Did you know that since 2003, the half-marathon has been the fastest growing standard distance in the United States with a 12.5% annual finisher growth rate (per Running USA State of the Sport Reports)? Or that female finishers in the half marathon have hit new highs since 2013? (source) Pretty cool, right?! The half marathon is growing and it seems like every where I turn a new half marathon race is popping up… and I love it. There is so much growth that happens when a person trains for and runs a half marathon that I love seeing it grow so much.
But everyone starts somewhere. They sign up for a half marathon, then think, now what?! What do I need to do to get myself to the starting line ready to run 13.1 miles? When someone asks me that, I am honest and tell them a lot. But I don’t do that to scare them away, I do that to be honest and for them to know that it does take time and hard work to prepare for and run a half marathon. It is doable, but you are going to have to put that time and hard work in to run it. So then, when you do train for and run a half marathon, all that time and hard work you put in, feels awesome.
Let me tell you, crossing the finish line of a half marathon feels incredible. Every time. The first time, the third, however many, that finish line never gets old.
But that hard work that has to go in? Yeah, you have to start somewhere. So I wanted to share a bit more about training for a race, more specifically — the do’s and don’ts of training for a half marathon. Of course, these are just based on my own training, but after talking to others about half marathon training and running, I feel safe to say, I am not alone in these “do’s and don’ts.”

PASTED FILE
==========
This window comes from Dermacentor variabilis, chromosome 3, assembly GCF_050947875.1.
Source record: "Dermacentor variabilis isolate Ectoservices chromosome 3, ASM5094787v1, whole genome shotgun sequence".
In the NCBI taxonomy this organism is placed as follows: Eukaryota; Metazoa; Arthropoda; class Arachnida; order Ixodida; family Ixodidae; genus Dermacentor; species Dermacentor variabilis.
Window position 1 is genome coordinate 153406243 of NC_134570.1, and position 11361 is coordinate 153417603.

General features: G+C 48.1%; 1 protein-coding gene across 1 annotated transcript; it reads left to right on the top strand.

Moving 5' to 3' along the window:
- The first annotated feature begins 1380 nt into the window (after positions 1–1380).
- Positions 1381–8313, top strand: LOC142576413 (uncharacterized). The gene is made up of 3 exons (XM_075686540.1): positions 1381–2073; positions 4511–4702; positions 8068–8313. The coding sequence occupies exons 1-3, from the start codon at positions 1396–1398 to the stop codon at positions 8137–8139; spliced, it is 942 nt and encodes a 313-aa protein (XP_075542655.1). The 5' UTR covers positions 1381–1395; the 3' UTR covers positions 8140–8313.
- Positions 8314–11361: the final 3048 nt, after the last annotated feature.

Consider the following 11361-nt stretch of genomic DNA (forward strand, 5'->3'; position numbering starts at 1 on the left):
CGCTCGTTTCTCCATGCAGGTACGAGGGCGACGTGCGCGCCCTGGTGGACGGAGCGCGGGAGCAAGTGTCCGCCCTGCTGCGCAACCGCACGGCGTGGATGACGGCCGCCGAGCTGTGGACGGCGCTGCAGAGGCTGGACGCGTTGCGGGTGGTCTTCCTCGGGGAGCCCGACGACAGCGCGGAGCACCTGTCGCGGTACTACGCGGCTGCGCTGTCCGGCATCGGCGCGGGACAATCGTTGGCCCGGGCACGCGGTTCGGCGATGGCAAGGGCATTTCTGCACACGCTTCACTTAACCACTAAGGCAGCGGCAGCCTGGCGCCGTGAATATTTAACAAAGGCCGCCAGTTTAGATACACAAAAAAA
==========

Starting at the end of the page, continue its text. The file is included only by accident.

Do: Follow a training plan
While you do not need to find a specific training plan that has every run laid out to a T, I do think you need some sort of plan to train safely for a half marathon. You certainly do not want to wake up a week before your half marathon race and realize the longest run you have gotten in thus far is only 8 or 9 miles. I think that sitting down and deciding how long you want to specifically train for this race and how many days a week you want to train, then creating a loosely structured plan around that is good. I love following a specific training plan, but I know others don’t, but I still think having an idea of how far your longest run will be or what speed work you’ll get in, will allow you to get to the starting line safe and healthy.
Don’t: Run your easy runs too close to goal race pace
This was something I struggled with when I first started running half marathons. I would run my easy runs at the same pace that I planned on running the actual race at. But that did not help me get to my goal paces at all. You need to allow your body to recover with easy runs and pushing yourself to hit goal paces every single run will not allow your body to recover properly. I try to run my easy runs at least 45 seconds slower than my goal race pace. Your easy runs should be run at a comfortable conversational pace, while your goal race pace should be more of a difficult effort. Run your hard workout days hard (more close to or at goal race pace) and leave the easy days for easy runs.
Do: Let yourself recover